Describing his recent revision of this syllabus, David Rensberger of Columbia Theological Seminary in Decatur, Georgia, writes “I did update the structure at a number of points this time around. ‘What to do about Jesus’ is a question in any course that surveys the NT; this time I reformulated that session in light of how Jesus shows up in the spiritual-vs.-religious debate. I also added a new segment on discipleship and revamped the selection of materials from Paul.” Here is the course description:
The spirituality of the biblical writings has not been the subject of much study in modern times, at least not in critical biblical scholarship. The methodology for such study is thus still in a relatively early stage, and the results that ought to be expected are still an open question. Are we just looking to add one more item, “spirituality,” to the repertoire of critical scholarship, alongside the historical, literary, sociological, and ideological characteristics of the biblical writers? Or are we seeking something more, something that goes beyond the supposed objectivity of critical study to let the subject matter of the text actually impinge on our lives?
This course will work toward the latter of these two possible aims; but we cannot get there without attending to the former. Students will be encouraged to be creative and innovative; to bring all of themselves to the endeavor; to raise questions that are true to the New Testament texts and their writers, but also break through into our lives as readers of the texts today. However, this will not be an inquiry without form or limits, or an exercise in pure subjectivity, simply asking how a text “speaks to my heart.” Critical study of the texts will be presupposed. We will be asking what there is in the texts, as critically analyzed, that raises and addresses issues of spirituality. This course can only provide an introduction to some of the themes of New Testament spirituality in its major writings. Yet we hope to gain a grasp of the spiritual values and transformative potential of the texts, as one possible outcome of studying them critically.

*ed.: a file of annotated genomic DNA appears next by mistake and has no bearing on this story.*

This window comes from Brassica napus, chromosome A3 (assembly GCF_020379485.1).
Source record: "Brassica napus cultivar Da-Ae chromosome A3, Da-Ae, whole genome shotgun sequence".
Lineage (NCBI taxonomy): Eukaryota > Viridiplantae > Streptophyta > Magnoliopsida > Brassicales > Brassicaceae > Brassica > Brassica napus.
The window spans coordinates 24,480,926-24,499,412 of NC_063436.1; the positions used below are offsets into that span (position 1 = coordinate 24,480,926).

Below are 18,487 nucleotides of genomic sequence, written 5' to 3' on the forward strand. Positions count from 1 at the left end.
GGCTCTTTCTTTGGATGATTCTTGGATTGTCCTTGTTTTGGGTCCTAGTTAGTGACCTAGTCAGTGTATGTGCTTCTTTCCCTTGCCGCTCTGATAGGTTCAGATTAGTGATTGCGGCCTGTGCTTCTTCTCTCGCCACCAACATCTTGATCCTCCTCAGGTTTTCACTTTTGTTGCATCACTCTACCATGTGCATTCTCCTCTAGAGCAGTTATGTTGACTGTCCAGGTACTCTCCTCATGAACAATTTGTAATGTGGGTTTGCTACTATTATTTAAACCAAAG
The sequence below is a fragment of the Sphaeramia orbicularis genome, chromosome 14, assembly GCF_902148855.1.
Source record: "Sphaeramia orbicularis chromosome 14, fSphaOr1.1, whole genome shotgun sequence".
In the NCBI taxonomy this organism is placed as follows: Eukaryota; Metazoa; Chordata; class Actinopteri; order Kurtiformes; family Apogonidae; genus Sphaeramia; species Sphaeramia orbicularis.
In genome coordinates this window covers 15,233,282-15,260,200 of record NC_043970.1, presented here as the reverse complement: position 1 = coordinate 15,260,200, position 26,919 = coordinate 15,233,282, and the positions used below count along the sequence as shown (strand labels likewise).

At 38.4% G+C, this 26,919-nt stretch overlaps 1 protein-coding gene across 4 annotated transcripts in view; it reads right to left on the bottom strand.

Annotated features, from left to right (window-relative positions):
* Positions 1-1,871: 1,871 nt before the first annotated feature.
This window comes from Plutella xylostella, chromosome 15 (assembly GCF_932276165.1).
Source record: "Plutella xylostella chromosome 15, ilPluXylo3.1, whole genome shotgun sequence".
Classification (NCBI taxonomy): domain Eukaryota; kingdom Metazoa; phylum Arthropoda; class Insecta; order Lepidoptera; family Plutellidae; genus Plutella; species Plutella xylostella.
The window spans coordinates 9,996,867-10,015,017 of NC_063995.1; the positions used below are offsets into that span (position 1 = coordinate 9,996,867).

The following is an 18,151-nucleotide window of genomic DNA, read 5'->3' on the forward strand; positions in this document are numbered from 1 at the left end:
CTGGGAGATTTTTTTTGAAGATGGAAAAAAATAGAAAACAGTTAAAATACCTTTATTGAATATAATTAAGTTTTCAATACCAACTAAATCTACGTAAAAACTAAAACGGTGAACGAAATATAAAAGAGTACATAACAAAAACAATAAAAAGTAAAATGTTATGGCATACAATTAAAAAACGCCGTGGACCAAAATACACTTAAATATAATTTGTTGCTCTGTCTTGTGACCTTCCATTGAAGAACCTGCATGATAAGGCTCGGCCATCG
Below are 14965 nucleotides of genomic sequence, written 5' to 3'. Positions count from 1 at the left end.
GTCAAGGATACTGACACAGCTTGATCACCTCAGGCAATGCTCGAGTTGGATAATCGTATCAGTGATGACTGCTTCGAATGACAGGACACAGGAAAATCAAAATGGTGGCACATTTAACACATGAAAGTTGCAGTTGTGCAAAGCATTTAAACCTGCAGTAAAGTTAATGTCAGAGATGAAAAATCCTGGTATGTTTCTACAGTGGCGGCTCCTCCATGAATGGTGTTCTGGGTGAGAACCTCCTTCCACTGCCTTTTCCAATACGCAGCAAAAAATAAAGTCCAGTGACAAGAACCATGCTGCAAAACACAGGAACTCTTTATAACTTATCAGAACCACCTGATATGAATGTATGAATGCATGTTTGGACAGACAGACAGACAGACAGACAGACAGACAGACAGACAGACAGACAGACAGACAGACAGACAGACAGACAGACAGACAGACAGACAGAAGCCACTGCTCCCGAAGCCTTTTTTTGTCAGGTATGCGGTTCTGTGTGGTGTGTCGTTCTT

Thus the aims of the course will be (1) to perform adequate exegesis of the texts so as to understand their spirituality; but also (2) to open ourselves to the transformative possibilities of the texts—not just to grasp the spirituality of the New Testament writings, but to be grasped by it.
A copy of the syllabus is available to SSCS members by contacting the blog moderator.
Paul Blankenship intends this seminar to be taken by students in a particular masters level program at Seattle University’s School of Theology and Ministry, but it’s open to “all graduate students interested in contemporary spirituality.” Here’s the course description:
This seminar is an introduction to the critical study of spirituality. It is a conversation about how and why other people are spiritual, what this means, and whether it makes a difference. Because it is not possible in an academic quarter (or a lifetime) to cover the mélange of contemporary spiritualities in the world, students are encouraged to research alternative spiritualities so that our conversation avoids hegemony. May the wind scatter and confuse us. And help us understand.
A copy of the syllabus is available to SSCS members from the blog moderator.
Appearing in A Companion to Jesuit Mysticism, Andrew Prevot‘s essay argues for the presence of a mystical theology throughout much of Henri de Lubac’s writings even though he never devoted a work exclusively to it. Here is Prevot’s concluding paragraph: